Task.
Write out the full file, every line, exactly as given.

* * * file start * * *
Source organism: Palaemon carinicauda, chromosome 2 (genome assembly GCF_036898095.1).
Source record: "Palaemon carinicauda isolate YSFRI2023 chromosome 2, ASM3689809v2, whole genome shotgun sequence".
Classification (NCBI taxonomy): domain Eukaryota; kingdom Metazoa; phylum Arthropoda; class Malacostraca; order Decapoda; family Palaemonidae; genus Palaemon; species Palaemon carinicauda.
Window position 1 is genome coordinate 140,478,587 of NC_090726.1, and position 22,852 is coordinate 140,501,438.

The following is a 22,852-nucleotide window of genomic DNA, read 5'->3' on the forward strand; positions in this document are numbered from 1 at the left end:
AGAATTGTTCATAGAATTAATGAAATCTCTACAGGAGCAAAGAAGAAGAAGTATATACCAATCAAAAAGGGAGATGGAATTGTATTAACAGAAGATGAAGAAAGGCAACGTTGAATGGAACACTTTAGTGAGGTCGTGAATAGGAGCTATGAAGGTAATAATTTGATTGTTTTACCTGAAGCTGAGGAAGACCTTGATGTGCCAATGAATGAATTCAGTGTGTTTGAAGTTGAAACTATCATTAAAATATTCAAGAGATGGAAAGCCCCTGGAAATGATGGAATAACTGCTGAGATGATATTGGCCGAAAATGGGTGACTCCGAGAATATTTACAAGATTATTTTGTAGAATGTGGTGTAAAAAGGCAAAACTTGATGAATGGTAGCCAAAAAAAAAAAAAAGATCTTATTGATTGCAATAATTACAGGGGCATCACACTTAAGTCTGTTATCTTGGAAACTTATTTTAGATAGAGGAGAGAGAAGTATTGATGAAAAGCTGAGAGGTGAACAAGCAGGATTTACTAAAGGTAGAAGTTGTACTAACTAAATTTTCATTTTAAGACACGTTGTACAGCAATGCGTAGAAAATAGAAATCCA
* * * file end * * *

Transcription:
Source organism: Palaemon carinicauda, chromosome 2 (genome assembly GCF_036898095.1).
Source record: "Palaemon carinicauda isolate YSFRI2023 chromosome 2, ASM3689809v2, whole genome shotgun sequence".
Classification (NCBI taxonomy): domain Eukaryota; kingdom Metazoa; phylum Arthropoda; class Malacostraca; order Decapoda; family Palaemonidae; genus Palaemon; species Palaemon carinicauda.
Window position 1 is genome coordinate 140,478,587 of NC_090726.1, and position 22,852 is coordinate 140,501,438.

The following is a 22,852-nucleotide window of genomic DNA, read 5'->3' on the forward strand; positions in this document are numbered from 1 at the left end:
AGAATTGTTCATAGAATTAATGAAATCTCTACAGGAGCAAAGAAGAAGAAGTATATACCAATCAAAAAGGGAGATGGAATTGTATTAACAGAAGATGAAGAAAGGCAACGTTGAATGGAACACTTTAGTGAGGTCGTGAATAGGAGCTATGAAGGTAATAATTTGATTGTTTTACCTGAAGCTGAGGAAGACCTTGATGTGCCAATGAATGAATTCAGTGTGTTTGAAGTTGAAACTATCATTAAAATATTCAAGAGATGGAAAGCCCCTGGAAATGATGGAATAACTGCTGAGATGATATTGGCCGAAAATGGGTGACTCCGAGAATATTTACAAGATTATTTTGTAGAATGTGGTGTAAAAAGGCAAAACTTGATGAATGGTAGCCAAAAAAAAAAAAAAGATCTTATTGATTGCAATAATTACAGGGGCATCACACTTAAGTCTGTTATCTTGGAAACTTATTTTAGATAGAGGAGAGAGAAGTATTGATGAAAAGCTGAGAGGTGAACAAGCAGGATTTACTAAAGGTAGAAGTTGTACTAACTAAATTTTCATTTTAAGACACGTTGTACAGCAATGCGTAGAAAATAGAAATCCA